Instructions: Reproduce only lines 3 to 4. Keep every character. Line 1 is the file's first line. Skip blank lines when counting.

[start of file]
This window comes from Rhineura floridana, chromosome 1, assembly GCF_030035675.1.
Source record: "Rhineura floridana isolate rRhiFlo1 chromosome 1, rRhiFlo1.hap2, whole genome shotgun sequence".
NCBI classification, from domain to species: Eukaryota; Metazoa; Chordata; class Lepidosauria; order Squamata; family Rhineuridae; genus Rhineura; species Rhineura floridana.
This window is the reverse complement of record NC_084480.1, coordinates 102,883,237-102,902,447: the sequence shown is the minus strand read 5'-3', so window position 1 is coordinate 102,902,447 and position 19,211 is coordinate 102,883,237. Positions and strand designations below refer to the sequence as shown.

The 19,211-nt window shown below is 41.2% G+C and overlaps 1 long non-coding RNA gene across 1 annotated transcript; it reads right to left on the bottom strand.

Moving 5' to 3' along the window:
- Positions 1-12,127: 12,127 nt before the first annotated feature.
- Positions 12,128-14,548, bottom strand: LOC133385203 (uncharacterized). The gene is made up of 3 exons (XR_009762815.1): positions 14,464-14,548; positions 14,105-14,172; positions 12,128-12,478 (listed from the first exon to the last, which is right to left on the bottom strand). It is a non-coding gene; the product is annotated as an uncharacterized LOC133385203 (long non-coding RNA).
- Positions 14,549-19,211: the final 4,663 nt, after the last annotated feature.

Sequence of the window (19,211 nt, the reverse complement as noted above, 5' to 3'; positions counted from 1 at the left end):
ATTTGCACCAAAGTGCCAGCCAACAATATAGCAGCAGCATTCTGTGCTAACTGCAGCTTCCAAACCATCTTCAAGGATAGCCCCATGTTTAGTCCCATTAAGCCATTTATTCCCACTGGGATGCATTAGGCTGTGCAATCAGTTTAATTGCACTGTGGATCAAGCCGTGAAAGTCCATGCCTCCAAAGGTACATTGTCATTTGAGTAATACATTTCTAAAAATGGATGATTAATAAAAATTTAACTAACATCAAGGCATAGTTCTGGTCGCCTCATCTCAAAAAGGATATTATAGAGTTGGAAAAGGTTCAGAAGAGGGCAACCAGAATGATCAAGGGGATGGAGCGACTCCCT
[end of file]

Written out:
NCBI classification, from domain to species: Eukaryota; Metazoa; Chordata; class Lepidosauria; order Squamata; family Rhineuridae; genus Rhineura; species Rhineura floridana.
This window is the reverse complement of record NC_084480.1, coordinates 102,883,237-102,902,447: the sequence shown is the minus strand read 5'-3', so window position 1 is coordinate 102,902,447 and position 19,211 is coordinate 102,883,237. Positions and strand designations below refer to the sequence as shown.